fbpx Skip to content

Kinnu raises £5m to bring generative AI to learning

Kinnu co-founders, Abraham Müller, Christopher Kahler and Hanna Celina

A London-based generative AI startup bringing generative AI to learning has raised $6.5m (£5.1m) in a round led by LocalGlobe and Cavalry Ventures.

Kinnu was founded in 2021 by Christopher Kahler and Abraham Müller, before being joined by Hanna Celina as co-founder in 2021. Its app, which has over 100,000 downloads, uses artificial intelligence to generate tailored learning content for topics such as science, history and psychology.

Kahler, the company’s CEO, told UKTN that it uses generative AI in a “three-pronged content creation approach” to create content. They are human experts, large language models and community feedback.

Human experts create the course outline, or pathway. This is fed into the startup’s “Learning Engine”, which uses large language models like those powering ChatGPT, to pick out the main ideas of a subject and turn out relevant revision questions in different formats such as multiple choice. It can also repackage that information to prevent learners from spotting patterns.

Kinnu app
The Kinnu app. Image credit: Kinnu

Kinnu operates in a similar fashion to Wikipedia, once pathways are published members of the community can propose amendments to them, adds Kahler. The company is currently testing a system to predict mastery of learned materials without users taking exams.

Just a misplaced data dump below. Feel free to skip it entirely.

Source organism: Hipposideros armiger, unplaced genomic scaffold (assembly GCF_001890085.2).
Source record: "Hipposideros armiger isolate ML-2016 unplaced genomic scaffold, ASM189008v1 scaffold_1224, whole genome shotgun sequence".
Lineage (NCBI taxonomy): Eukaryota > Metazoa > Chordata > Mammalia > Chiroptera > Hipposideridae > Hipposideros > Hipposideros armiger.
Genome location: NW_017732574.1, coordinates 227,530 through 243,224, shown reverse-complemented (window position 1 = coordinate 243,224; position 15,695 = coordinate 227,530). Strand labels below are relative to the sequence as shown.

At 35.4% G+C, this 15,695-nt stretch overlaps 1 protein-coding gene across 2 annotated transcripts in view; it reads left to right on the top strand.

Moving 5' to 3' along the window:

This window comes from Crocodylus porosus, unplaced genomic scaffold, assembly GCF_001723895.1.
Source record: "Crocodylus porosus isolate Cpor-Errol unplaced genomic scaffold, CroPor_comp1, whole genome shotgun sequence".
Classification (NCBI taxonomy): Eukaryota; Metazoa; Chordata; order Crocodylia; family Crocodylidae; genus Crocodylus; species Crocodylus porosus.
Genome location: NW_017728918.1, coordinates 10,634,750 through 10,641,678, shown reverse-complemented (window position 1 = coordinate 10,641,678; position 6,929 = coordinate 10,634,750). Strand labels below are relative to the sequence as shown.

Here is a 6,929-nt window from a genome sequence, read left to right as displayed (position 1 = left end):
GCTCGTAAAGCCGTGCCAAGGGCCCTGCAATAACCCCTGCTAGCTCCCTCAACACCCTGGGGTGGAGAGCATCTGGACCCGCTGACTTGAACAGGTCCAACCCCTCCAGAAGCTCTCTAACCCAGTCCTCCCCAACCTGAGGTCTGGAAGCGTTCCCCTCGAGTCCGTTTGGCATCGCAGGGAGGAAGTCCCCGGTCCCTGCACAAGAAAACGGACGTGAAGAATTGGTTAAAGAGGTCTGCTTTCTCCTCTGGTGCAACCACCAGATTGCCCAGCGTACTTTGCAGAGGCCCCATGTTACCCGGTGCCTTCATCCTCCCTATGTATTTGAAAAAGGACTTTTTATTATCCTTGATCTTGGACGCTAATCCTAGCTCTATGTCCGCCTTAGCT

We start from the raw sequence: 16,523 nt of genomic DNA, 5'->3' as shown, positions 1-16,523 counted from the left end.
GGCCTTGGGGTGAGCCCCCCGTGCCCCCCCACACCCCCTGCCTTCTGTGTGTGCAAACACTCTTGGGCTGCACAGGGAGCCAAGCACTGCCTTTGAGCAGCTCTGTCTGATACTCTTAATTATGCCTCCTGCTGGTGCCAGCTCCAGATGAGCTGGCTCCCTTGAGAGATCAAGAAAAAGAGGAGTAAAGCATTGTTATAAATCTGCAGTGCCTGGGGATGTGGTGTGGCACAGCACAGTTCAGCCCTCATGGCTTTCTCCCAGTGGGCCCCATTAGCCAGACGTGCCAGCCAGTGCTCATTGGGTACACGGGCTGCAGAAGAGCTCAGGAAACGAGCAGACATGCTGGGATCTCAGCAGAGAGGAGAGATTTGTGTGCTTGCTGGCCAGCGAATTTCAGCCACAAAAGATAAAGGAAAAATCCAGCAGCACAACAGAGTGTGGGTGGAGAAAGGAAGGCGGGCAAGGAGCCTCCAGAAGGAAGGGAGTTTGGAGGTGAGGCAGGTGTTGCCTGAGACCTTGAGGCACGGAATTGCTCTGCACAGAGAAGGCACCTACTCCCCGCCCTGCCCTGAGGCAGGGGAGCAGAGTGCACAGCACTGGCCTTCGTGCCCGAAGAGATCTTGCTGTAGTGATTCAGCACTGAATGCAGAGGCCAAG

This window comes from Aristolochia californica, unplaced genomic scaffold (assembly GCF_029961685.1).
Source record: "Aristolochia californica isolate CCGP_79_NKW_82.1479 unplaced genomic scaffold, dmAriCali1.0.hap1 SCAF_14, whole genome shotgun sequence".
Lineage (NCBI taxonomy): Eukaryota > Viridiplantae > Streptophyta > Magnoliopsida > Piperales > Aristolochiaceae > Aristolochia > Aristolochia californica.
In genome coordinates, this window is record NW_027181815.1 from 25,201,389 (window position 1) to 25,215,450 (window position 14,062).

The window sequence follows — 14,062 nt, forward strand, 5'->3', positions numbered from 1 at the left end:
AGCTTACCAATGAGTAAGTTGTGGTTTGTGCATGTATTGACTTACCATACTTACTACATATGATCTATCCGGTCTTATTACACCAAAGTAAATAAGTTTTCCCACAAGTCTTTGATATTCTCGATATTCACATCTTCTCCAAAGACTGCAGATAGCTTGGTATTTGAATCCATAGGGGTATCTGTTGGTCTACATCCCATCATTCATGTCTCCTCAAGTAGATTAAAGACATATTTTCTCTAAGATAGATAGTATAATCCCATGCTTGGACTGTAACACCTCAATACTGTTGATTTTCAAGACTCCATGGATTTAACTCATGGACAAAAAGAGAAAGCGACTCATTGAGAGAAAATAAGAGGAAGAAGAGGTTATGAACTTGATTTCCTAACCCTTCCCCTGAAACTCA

When a part of a course is deemed necessary to contain an image, Kinnu will construct a text prompt for generative AIs like Midjourney to make one. Any content created through the software can be listened to with audio made by AI.

The startup also attracted investment from Spark Capital and Jigsaw. Angel investors included Tom Hulme, Google Ventures’ head of Europe; Guy Podjarny, founder of Snyk; and Rene Rechtman, co-founder of Moonbug Entertainment.

Kahler added: “We think that most online education platforms take the worst elements of school – one-size fits all learning material and point-in-time assessment and scales them. There’s a huge opportunity for AI-powered learning that focuses on accelerating the pace of human learning itself.”

Celina brings experience from FutureLearn, Deliveroo and Google. Kahler and Müller previously co-founded real-time market research Qriously.

Want to learn more about generative AI? Check out UKTN’s guide on the topic.